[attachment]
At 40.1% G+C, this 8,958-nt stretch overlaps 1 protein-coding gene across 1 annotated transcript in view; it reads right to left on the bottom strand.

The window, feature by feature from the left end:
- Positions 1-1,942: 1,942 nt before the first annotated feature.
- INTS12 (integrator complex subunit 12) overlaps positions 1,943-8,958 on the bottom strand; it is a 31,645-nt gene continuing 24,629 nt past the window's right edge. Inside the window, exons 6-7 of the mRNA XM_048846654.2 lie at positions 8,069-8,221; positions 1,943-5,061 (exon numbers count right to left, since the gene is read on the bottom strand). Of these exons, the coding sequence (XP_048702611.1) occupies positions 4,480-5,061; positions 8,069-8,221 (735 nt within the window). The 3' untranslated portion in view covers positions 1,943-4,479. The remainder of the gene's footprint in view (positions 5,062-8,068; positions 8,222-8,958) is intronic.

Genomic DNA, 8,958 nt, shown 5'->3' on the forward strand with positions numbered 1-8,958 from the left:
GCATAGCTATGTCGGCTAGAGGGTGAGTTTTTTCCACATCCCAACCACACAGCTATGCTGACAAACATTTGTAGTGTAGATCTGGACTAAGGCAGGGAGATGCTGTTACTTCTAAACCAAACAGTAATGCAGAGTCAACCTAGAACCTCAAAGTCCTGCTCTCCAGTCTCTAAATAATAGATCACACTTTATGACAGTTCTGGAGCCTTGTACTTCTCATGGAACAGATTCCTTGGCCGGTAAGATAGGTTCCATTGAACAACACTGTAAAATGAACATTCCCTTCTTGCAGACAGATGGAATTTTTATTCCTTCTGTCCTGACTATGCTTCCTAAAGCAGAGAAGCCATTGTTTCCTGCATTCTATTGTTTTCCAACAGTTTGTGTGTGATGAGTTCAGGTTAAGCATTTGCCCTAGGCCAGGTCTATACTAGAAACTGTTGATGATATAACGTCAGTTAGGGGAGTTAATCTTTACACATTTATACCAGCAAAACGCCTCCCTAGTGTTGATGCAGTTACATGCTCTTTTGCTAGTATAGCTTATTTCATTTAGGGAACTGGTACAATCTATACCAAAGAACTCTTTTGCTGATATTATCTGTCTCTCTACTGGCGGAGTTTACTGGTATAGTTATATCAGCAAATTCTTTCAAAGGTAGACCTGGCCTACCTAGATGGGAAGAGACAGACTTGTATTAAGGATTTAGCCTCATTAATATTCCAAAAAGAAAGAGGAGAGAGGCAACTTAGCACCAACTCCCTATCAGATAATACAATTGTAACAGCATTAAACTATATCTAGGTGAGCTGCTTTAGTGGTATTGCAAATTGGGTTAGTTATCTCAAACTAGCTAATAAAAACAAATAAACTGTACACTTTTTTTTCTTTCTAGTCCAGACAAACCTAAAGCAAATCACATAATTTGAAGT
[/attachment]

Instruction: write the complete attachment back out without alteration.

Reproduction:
At 40.1% G+C, this 8,958-nt stretch overlaps 1 protein-coding gene across 1 annotated transcript in view; it reads right to left on the bottom strand.

The window, feature by feature from the left end:
- Positions 1-1,942: 1,942 nt before the first annotated feature.
- INTS12 (integrator complex subunit 12) overlaps positions 1,943-8,958 on the bottom strand; it is a 31,645-nt gene continuing 24,629 nt past the window's right edge. Inside the window, exons 6-7 of the mRNA XM_048846654.2 lie at positions 8,069-8,221; positions 1,943-5,061 (exon numbers count right to left, since the gene is read on the bottom strand). Of these exons, the coding sequence (XP_048702611.1) occupies positions 4,480-5,061; positions 8,069-8,221 (735 nt within the window). The 3' untranslated portion in view covers positions 1,943-4,479. The remainder of the gene's footprint in view (positions 5,062-8,068; positions 8,222-8,958) is intronic.

Genomic DNA, 8,958 nt, shown 5'->3' on the forward strand with positions numbered 1-8,958 from the left:
GCATAGCTATGTCGGCTAGAGGGTGAGTTTTTTCCACATCCCAACCACACAGCTATGCTGACAAACATTTGTAGTGTAGATCTGGACTAAGGCAGGGAGATGCTGTTACTTCTAAACCAAACAGTAATGCAGAGTCAACCTAGAACCTCAAAGTCCTGCTCTCCAGTCTCTAAATAATAGATCACACTTTATGACAGTTCTGGAGCCTTGTACTTCTCATGGAACAGATTCCTTGGCCGGTAAGATAGGTTCCATTGAACAACACTGTAAAATGAACATTCCCTTCTTGCAGACAGATGGAATTTTTATTCCTTCTGTCCTGACTATGCTTCCTAAAGCAGAGAAGCCATTGTTTCCTGCATTCTATTGTTTTCCAACAGTTTGTGTGTGATGAGTTCAGGTTAAGCATTTGCCCTAGGCCAGGTCTATACTAGAAACTGTTGATGATATAACGTCAGTTAGGGGAGTTAATCTTTACACATTTATACCAGCAAAACGCCTCCCTAGTGTTGATGCAGTTACATGCTCTTTTGCTAGTATAGCTTATTTCATTTAGGGAACTGGTACAATCTATACCAAAGAACTCTTTTGCTGATATTATCTGTCTCTCTACTGGCGGAGTTTACTGGTATAGTTATATCAGCAAATTCTTTCAAAGGTAGACCTGGCCTACCTAGATGGGAAGAGACAGACTTGTATTAAGGATTTAGCCTCATTAATATTCCAAAAAGAAAGAGGAGAGAGGCAACTTAGCACCAACTCCCTATCAGATAATACAATTGTAACAGCATTAAACTATATCTAGGTGAGCTGCTTTAGTGGTATTGCAAATTGGGTTAGTTATCTCAAACTAGCTAATAAAAACAAATAAACTGTACACTTTTTTTTCTTTCTAGTCCAGACAAACCTAAAGCAAATCACATAATTTGAAGT